Rod Nordland, the chief foreign correspondent for Newsweek magazine and their Baghdad bureau chief from 2003 to 2005, gave an interview to Foreign Policy magazine in which he declared that "It's a lot worse over here [in Iraq] than is reported. The administration does a great job of managing the news." He claimed individual reporters have been "blacklisted" because the military wasn't happy with their stories while they were embedded. He also suggested many in the military don't want to see how awful it is in Iraq because they're wishful thinkers, they don't want to see a "doomed enterprise," and are "victims of their own propaganda."
(If you guessed that the Left was thrilled by Nordland's remarks, you'd be right. I found it as the top headline at Buzzflash.com, a seriously Bush-hating left-wing site.)
When asked if Americans were getting an accurate picture of Iraq, Nordland began:
It’s a lot worse over here [in Iraq] than is reported. The administration does a great job of managing the news. Just an example: There was a press conference here about [Abu Musab al] Zarqawi’s death, and somebody asked what role [U.S.] Special Forces played in finding Zarqawi. [The official] either denied any role or didn’t answer the question. Somebody pointed out that the president, half an hour earlier, had already acknowledged and thanked the Special Forces for their involvement. They are just not giving very much information here.
Foreign Policy: The Bush administration often complains that the reporting out of Iraq is too negative, yet you say they are managing the news. What’s the real story?
Nordland: You can only manage the news to a certain degree. It is certainly hard to hide the fact that in the third year of this war, Iraqis are only getting electricity for about 5 to 10 percent of the day. Living conditions have gotten so much worse, violence is at an even higher tempo, and the country is on the verge of civil war. The administration has been successful to the extent that most Americans are not aware of just how dire it is and how little progress has been made. They keep talking about how the Iraqi army is doing much better and taking over responsibilities, but for the most part that’s not true.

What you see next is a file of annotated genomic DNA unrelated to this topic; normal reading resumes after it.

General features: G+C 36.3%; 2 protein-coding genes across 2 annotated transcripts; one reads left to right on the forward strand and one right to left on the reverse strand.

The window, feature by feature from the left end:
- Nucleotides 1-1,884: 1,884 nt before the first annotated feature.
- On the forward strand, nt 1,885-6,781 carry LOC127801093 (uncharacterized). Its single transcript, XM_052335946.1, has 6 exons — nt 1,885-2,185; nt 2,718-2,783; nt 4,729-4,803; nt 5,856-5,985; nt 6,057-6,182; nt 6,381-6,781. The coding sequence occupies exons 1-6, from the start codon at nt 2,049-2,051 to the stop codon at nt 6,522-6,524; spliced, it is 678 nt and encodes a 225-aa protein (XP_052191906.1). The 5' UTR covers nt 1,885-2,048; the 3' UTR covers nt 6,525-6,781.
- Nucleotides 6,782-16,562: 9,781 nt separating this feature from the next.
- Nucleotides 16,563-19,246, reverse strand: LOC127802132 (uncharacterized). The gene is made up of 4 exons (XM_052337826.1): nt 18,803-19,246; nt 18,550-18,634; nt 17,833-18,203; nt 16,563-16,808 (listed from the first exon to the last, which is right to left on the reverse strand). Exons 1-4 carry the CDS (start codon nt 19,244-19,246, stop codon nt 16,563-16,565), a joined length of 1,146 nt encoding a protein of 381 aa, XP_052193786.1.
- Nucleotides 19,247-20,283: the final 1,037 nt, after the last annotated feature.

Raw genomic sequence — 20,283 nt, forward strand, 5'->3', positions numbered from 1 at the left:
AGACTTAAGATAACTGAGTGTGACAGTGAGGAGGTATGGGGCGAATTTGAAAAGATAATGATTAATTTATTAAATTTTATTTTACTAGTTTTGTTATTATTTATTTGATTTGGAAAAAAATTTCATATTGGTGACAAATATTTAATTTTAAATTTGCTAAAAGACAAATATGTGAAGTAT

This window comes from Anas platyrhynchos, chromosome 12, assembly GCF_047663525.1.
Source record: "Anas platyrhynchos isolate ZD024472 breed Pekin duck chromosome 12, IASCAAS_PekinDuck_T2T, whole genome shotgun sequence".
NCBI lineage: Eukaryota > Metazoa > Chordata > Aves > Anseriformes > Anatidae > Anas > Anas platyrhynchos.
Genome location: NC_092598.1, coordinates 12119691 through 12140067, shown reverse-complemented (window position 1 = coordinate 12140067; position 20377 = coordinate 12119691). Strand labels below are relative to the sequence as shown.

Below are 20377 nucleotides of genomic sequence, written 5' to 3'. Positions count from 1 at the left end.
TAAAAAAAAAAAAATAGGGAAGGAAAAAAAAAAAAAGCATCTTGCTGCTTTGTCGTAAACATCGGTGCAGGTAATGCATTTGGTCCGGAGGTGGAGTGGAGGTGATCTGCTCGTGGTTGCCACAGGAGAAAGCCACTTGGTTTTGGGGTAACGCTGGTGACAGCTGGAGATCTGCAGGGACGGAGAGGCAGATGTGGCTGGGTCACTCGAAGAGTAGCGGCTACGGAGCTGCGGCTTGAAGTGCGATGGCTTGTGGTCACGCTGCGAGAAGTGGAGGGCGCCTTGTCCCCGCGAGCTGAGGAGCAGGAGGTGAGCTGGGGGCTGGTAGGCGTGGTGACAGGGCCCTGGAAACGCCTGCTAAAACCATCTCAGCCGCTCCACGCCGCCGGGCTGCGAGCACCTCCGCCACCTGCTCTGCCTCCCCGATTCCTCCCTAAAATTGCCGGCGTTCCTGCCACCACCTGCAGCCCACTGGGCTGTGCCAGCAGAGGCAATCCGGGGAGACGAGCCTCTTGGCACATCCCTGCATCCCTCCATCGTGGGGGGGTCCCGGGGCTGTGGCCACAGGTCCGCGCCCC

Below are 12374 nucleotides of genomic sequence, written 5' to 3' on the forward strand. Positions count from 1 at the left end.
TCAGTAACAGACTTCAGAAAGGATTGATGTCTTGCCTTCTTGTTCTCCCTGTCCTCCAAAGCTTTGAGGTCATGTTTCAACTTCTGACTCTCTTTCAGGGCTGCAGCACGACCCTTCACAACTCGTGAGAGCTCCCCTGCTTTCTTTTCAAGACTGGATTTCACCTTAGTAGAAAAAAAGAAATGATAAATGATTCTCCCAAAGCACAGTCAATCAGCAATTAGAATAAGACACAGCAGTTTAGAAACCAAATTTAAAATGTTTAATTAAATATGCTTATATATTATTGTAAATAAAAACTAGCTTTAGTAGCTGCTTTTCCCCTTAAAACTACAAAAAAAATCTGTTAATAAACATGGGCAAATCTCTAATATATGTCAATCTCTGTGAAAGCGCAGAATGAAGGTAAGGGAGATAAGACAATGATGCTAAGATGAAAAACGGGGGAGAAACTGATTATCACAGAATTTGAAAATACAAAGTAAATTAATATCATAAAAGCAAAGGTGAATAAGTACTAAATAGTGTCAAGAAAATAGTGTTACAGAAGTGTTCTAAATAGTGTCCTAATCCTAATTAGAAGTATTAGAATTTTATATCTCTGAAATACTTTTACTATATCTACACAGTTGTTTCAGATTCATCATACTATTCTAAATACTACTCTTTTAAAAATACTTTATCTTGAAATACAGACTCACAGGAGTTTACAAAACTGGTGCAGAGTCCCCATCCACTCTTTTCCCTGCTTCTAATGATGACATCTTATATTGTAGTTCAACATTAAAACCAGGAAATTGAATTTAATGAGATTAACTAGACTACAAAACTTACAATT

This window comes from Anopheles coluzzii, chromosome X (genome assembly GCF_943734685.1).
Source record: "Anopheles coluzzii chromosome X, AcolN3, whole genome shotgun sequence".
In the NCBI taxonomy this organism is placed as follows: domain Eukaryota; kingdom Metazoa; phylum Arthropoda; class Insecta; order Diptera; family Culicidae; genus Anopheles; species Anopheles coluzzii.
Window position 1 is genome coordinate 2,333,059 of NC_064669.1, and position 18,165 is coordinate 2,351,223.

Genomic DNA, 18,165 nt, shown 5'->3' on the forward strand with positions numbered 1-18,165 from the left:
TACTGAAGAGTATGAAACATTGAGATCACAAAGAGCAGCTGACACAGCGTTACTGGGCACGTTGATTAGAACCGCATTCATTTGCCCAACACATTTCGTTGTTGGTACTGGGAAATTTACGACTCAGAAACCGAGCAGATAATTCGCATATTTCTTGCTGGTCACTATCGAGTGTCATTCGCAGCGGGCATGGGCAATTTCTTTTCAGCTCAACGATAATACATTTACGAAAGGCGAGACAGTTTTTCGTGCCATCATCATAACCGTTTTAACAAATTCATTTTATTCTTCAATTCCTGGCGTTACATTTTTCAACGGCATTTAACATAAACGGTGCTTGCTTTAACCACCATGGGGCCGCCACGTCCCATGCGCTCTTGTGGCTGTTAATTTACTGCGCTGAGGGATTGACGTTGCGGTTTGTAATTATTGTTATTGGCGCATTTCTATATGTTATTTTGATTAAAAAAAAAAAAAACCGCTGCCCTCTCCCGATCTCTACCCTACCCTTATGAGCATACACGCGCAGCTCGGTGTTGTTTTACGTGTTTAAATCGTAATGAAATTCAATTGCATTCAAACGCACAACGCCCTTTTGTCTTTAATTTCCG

When asked how often reporters get out of the "Green Zone," Nordland said restrictions are "very severe," and the military doesn't tolerate criticism well:
But the military has started censoring many [embedded reporting] arrangements. Before a journalist is allowed to go on an embed now, [the military] check[s] the work you have done previously. They want to know your slant on a story—they use the word slant—what you intend to write, and what you have written from embed trips before. If they don’t like what you have done before, they refuse to take you. There are cases where individual reporters have been blacklisted because the military wasn’t happy with the work they had done on embed. But we get out among the Iraqi public a whole lot more than almost any American official, certainly more than military officials do.
The brief interview concluded with an iniquiry into whether "journalists and the military seeing two different pictures in Iraq." Nordland said yes, the military people are deluding themselves:
Sometimes it’s hard to say. Many in the military are here on their second or third tour and they don’t want to feel that this is all a doomed enterprise. I’m not saying it is, but to some extent they are victims of their own propaganda. Two reasonable people can look at the same set of information and come to different conclusions. A good example: I traveled recently to Taji for the handover of a large swath of territory north of Baghdad to the Iraqi Army’s 9th Armored Division. This was meant to be a big milestone: an important chunk of territory that has lots of insurgent activity, given over completely to the control of the Iraqi Army. But when we spoke to the Iraqi Army officers, they said they didn’t have enough equipment. They are still completely dependent on the U.S. Army for their logistics, their meals, and a lot of their communications. The United States turned territory over to them, but they are not a functioning, independent army unit yet.
This is really nothing new for Nordland. He was strenuously comparing Iraq to Vietnam as a Keith Olbermann guest in 2004. In the summer of 2003, he insisted on NBC that "thoughtful, better educated" Iraqis would not kill Saddam, but put him on trial. As if the media would cover that fairly.